Fame is the stunning musical that will live forever. Inspired by the film but evolved into an established stage version of it’s own – not only is it back on UK Tour but it’s better than ever. Our favourite edgy and stylish producers Selladoor have hit the jackpot with the appointment of Nick Winston as Director & Choreographer for this new tour which visits many UK towns and cities between now and November.
With no parachuted “celebrities” in to swell audience numbers (for which all including casting directors Victoria Roe and Anne Vosser should be applauded) – what could be considered a risky move pays dividends in the resulting spectacular production. Whilst there certainly are recognisable names in this cast they are there because they, along with a very talented cast, deliver one of the best versions of this musical that has been on stage for some time.
A backdrop of headshots takes the focus of a contemporary set that is well lit and effective throughout (Morgan Large & Prema Mehta). With well used entrances enabling the cast to quickly change scenes, without any delay – but it’s the talent on stage that really commands your attention.
A young, fit and energetic cast convey P.A. (the high school of performing arts) in the most convincing way of all. This cast is a quadruple threat – performers not only act, but play instruments, sing incredibly and boy, do they dance! The choreography in particular by Nick Winston is awe-inspiring and the delivery does him justice.
The perfect balance is struck between actor-muso and band to ensure that no energy is removed from other parts of the performance. The same can be said about the bigger numbers, which as enjoyable as they are do not detract from the storyline. A common complaint about Fame the stage musical is that the script doesn’t allow enough time to connect to characters – Winston and his team have certainly worked hard to ensure the characters and their relationships come through.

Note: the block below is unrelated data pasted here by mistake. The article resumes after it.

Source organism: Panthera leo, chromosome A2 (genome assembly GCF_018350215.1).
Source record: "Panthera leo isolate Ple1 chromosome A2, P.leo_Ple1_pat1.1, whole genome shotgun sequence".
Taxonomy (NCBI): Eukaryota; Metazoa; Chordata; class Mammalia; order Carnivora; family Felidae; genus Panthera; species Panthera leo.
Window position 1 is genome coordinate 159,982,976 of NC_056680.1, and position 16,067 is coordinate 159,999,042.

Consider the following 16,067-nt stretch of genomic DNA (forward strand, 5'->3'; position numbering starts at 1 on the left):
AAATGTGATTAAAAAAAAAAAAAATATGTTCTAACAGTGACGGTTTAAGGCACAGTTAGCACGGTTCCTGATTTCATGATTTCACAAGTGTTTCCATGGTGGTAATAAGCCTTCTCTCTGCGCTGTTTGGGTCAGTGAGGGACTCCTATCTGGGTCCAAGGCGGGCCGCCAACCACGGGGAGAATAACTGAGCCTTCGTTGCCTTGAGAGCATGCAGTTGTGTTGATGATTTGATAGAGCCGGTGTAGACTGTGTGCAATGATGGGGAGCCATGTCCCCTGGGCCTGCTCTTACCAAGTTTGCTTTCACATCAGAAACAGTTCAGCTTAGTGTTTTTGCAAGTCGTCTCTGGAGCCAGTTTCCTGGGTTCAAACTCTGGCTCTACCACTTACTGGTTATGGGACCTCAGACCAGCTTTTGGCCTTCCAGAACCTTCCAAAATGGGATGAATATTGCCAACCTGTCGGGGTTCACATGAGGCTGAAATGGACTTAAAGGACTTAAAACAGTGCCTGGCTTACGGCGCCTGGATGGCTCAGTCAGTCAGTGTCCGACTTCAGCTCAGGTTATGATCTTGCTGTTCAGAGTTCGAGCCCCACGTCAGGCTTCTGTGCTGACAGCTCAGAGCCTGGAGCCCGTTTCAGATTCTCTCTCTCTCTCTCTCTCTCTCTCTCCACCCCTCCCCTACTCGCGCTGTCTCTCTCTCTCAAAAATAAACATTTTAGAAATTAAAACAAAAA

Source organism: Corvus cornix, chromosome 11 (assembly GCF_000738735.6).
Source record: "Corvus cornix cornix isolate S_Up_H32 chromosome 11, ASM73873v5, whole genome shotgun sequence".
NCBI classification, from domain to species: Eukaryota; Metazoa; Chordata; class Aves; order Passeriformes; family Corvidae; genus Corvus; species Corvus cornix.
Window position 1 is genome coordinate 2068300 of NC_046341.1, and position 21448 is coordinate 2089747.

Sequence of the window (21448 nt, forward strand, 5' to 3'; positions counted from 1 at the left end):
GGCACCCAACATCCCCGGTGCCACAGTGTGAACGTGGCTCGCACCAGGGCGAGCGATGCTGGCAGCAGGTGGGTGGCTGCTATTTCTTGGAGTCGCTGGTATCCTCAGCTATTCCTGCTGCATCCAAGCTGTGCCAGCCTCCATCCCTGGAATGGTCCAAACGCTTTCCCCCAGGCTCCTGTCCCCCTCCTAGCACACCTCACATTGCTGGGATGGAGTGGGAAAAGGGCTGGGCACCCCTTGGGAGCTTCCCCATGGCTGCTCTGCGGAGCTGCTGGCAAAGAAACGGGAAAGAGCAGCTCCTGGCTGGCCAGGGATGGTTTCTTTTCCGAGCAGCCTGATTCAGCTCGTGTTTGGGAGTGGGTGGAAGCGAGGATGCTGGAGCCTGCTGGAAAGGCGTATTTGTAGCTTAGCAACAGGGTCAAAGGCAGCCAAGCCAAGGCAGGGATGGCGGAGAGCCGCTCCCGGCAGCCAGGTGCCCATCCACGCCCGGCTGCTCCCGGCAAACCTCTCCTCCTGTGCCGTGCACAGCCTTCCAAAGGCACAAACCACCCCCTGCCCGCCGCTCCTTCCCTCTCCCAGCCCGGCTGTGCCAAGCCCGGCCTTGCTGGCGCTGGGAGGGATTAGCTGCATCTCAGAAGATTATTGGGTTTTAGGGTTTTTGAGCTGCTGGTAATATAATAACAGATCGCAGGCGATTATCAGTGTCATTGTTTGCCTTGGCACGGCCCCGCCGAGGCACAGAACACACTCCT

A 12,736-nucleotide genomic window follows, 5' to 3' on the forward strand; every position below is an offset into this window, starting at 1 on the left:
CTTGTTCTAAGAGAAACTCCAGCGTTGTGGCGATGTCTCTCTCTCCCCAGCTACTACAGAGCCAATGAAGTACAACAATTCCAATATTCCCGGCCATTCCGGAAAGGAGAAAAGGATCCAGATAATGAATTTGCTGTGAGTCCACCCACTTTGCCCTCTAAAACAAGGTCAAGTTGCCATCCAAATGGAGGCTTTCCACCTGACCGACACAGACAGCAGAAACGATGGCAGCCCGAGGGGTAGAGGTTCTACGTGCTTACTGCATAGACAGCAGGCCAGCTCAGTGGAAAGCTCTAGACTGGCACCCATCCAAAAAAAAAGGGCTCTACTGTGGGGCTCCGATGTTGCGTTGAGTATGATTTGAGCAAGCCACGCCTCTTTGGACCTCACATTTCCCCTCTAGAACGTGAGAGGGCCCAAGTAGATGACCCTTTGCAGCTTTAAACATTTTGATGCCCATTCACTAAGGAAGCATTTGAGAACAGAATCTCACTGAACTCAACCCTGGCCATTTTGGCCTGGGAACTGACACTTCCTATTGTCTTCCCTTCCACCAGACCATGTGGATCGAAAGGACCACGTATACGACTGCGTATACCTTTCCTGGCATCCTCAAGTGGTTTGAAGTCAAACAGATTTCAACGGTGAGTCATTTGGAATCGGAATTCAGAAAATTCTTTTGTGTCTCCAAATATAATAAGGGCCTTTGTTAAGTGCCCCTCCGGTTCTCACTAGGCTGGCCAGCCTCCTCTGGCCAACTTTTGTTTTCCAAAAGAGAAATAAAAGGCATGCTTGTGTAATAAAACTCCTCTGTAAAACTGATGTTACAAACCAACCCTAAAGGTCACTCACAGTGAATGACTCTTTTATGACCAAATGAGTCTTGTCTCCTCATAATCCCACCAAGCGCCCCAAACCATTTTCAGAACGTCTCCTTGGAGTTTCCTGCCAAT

Show stealing moments are aplenty throughout this production. Schlomo & Carmen (played by understudy Tom Mussell and Stephanie Rojas) delight as they skillfully deliver the highs and the lows of their relationship. Keith Jack & Hayley Johnston also create some wonderful moments as Nick & Mabel, leading into “Lets Play A Love Scene”.
But it is Jamal Crawford as Tyrone Jackson who lifts the audience up sky-high with his performance of “Dancing On The Sidewalk” – a choreography masterclass, a total highlight and a spectacular moment in Act 2. The way that the scene is sandwiched between Tyrone’s own academic struggles is beautiful direction. Tyryone’s relationship with Iris (Jorgie Porter) is also a real highlight. Porter is a great casting and genuinely excellent throughout. Her Iris is incredibly sincere and she is at the forefront of some big numbers with not a foot out of place.
The “Teachers Argument” provides one of many vocal highlights – how could it not with the impressive Katie Warsop as Miss Bell and Mica Paris as Miss Sherman. “These Are My Children” is a spine tingling delight from Mica Paris as she brings the house down with her remarkably understated portrayal of a frustrated teacher. A well known name maybe, but she’s here for her exceptional talent.
The finale is an emotional one – a beautiful culmination of the storyline which is full of so many issues that are just as easy to relate to as they were 30 years ago. Exploding into the title track featuring the incredible vocals of Stephanie Rojas and Mica Paris ensures the audience are on their feet to end a superb evening on a high.
Fans of the film should be prepared that this is NOT the film. If you want the 2019 embodiment of a classic then buy your tickets because you are going to be whisked away for an incredible ride. If you think you’ve seen this before – you haven’t!
Buy your tickets for this incredible show that tours until November here: Click here for Tickets…